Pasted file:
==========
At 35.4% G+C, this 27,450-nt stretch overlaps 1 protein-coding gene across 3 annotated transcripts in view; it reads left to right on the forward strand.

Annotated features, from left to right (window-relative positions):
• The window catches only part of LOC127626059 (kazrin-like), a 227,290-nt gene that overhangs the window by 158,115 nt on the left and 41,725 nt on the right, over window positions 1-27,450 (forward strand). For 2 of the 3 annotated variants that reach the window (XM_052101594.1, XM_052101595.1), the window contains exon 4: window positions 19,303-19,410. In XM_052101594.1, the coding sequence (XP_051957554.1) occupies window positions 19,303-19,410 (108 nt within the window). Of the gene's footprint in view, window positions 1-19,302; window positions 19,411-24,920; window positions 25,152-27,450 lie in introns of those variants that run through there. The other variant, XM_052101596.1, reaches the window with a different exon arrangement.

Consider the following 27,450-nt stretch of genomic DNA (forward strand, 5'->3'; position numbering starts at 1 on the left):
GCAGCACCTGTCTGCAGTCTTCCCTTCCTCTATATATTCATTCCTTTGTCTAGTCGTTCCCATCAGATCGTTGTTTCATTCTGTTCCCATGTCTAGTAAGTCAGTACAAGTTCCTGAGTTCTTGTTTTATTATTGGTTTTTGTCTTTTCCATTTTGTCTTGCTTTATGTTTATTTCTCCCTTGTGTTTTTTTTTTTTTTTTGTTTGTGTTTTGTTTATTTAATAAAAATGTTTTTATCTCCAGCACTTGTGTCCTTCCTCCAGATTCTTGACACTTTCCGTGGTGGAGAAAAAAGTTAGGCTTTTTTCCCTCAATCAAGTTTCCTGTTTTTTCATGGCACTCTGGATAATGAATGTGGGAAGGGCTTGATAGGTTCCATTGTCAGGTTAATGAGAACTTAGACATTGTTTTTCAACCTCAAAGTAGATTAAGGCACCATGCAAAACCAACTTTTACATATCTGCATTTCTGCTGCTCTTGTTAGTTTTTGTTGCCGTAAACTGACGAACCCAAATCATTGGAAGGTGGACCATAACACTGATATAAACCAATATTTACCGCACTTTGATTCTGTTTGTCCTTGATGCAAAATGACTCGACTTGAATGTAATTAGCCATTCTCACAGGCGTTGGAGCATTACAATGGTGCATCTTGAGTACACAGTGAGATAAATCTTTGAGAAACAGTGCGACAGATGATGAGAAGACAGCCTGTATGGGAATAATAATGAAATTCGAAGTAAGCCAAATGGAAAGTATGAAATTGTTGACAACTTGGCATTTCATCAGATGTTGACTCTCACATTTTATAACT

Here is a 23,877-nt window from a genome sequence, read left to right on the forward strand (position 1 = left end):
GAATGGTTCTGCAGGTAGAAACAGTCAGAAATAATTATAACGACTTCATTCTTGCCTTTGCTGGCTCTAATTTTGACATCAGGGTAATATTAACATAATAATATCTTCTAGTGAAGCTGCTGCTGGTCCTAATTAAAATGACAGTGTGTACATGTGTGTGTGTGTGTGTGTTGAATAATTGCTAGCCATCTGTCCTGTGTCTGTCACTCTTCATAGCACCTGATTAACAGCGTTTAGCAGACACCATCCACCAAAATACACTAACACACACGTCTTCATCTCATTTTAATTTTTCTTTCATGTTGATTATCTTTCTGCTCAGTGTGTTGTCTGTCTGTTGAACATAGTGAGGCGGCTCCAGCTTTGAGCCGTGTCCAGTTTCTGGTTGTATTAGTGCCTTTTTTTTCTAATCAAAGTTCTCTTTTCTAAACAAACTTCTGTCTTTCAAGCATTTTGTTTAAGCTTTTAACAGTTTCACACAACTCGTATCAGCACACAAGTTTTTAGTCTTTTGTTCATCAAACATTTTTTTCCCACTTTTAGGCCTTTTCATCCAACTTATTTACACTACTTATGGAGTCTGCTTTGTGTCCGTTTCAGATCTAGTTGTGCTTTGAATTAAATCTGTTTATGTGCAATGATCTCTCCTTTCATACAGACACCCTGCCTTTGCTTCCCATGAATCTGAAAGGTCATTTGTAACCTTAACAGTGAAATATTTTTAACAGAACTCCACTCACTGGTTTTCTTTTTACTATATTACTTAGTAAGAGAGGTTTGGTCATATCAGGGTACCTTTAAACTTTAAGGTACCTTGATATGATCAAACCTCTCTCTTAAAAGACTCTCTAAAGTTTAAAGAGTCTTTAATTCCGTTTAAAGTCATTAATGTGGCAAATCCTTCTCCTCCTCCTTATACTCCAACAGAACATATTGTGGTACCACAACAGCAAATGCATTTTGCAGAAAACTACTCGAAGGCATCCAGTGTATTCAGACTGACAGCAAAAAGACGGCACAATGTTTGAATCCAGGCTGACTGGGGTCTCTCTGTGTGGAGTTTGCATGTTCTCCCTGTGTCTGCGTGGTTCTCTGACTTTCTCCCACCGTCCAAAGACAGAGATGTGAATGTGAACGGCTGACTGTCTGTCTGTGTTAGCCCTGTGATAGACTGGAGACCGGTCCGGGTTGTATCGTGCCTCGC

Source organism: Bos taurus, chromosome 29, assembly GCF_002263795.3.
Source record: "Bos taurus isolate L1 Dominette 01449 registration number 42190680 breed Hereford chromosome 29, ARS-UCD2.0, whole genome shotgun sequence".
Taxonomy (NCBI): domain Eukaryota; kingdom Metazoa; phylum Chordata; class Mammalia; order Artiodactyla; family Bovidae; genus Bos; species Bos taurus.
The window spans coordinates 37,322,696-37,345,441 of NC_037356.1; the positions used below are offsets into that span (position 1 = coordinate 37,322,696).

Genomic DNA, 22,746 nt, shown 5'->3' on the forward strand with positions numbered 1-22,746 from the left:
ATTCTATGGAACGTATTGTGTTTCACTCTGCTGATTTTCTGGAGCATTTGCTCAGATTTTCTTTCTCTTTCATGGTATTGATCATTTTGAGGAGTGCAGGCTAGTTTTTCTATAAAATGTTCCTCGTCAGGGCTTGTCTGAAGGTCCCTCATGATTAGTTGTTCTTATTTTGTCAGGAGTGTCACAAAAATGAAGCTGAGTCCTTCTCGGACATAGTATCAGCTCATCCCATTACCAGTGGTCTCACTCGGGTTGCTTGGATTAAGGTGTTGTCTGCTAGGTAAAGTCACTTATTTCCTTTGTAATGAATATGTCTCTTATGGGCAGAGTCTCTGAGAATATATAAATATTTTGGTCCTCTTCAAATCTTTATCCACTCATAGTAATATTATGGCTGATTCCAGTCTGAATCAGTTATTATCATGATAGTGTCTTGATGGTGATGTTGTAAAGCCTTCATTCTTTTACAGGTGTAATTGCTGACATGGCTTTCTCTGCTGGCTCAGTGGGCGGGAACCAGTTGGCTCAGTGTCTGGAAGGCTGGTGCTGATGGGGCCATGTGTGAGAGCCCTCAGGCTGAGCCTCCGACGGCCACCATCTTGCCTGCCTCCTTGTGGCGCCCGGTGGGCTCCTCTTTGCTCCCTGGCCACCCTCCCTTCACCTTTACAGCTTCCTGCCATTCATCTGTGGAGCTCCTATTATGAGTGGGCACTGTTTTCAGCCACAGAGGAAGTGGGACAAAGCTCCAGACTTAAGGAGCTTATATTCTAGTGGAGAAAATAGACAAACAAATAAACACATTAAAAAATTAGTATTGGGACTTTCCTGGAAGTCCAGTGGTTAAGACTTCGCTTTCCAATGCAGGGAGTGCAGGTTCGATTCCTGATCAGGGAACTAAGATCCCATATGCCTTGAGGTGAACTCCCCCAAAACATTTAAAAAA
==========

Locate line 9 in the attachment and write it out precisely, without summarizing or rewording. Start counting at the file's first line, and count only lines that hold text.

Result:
Source record: "Bos taurus isolate L1 Dominette 01449 registration number 42190680 breed Hereford chromosome 29, ARS-UCD2.0, whole genome shotgun sequence".